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Conservatives aren't done with Steve Bannon yet

Katie Glueck, McClatchy Washington Bureau on

Published in News & Features

WASHINGTON -- President Donald Trump on Wednesday repudiated his former chief strategist, saying Steve Bannon was never as influential as he claimed to be -- but the far-right candidates who have long clamored for Bannon's support aren't willing to disavow him so quickly.

In an explosive statement, the president suggested that Bannon had "lost his mind" and was a source of leaks in his White House -- comments that came after excerpts of a forthcoming book landed, quoting Bannon making stunningly critical comments about the Trump family and the investigation into the campaign's connections to Russia.

The new rift between Trump and Bannon creates an awkward and uncomfortable dynamic for GOP candidates who have courted Bannon for months, seeing his nod as the ultimate in pro-Trump credentials -- a reputation that Trump shredded on Wednesday.

But in the hours after Trump issued his statement, there was little appetite for a total break with Bannon, now the head of the hard-right outlet Breitbart. Certainly some GOP candidates criticized the reported comments or downplayed the significance of their previously coveted Bannon endorsements.

Others, however, chose to rally behind Bannon instead.

"If Mr. Bannon chooses to support me in our effort to repeal and replace Dean Heller with someone who will truly have the president's back, I welcome his support," read a statement from Danny Tarkanian, who is challenging Heller, Nevada's Republican senator, in a marquee Senate race.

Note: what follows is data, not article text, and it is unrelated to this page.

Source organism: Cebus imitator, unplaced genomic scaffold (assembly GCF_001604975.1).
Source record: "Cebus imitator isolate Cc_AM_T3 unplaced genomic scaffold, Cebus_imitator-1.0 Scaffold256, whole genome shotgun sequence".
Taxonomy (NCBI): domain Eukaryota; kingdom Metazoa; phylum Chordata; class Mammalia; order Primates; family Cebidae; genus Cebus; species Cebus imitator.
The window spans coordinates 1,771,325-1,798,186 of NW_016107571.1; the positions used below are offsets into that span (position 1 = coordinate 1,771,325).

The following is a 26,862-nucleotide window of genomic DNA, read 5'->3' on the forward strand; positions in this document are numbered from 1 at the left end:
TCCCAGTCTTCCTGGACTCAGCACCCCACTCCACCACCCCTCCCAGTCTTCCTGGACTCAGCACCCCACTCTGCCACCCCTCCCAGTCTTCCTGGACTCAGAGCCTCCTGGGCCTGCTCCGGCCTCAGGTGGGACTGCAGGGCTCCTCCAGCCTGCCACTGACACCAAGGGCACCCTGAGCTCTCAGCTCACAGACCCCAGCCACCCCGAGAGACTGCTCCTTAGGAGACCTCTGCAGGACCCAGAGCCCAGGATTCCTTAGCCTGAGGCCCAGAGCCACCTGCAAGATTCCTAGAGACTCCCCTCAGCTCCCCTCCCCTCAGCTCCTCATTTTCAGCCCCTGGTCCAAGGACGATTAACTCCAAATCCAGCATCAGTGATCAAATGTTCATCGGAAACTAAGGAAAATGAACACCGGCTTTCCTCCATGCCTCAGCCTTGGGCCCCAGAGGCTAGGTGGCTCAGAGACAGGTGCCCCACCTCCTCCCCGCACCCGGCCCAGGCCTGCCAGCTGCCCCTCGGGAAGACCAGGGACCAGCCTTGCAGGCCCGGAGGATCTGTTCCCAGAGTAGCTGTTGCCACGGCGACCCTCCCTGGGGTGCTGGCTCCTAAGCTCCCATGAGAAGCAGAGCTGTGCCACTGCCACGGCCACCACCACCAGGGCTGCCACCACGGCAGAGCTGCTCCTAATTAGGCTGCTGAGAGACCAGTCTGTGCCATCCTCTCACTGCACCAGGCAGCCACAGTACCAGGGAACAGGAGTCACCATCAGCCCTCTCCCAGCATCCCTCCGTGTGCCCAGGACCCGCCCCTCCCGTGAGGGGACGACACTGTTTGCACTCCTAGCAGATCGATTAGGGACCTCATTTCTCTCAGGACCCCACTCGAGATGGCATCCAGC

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All fall, a host of deeply anti-establishment candidates -- as well as some more mainstream contenders -- were in touch with Bannon and his allies. They traipsed to his Capitol Hill headquarters for meetings, stayed in touch over text and sought out his blessing, to the frustration of many Republican operatives and leaders who see Bannon as a deeply destructive force.

McClatchy asked a half-dozen previously Bannon-admiring Republican campaigns (and one potential candidate) on Wednesday whether they would now reject Bannon, in light of Trump's comments. None said outright that they would.

Trump "is the leader we have long desired and the one who will turn our country around," emailed Alabama state Rep. Barry Moore, who is challenging Rep. Martha Roby in an Alabama House district. "And, at the same time, Steve Bannon is, has been, and will be a key voice in articulating the frustrations conservatives have been feeling for years. Any potential strain on that relationship is just that -- a strain between two men with strong personalities, ideas, and vision for our country."

Mississippi state Sen. Chris McDaniel, who has been in close contact with Bannon in the past and is weighing a Senate bid, didn't comment on Bannon's reported remarks, or answer directly whether he would still want Bannon's support. Instead, he blamed a familiar bogeyman for the situation: "The establishment."


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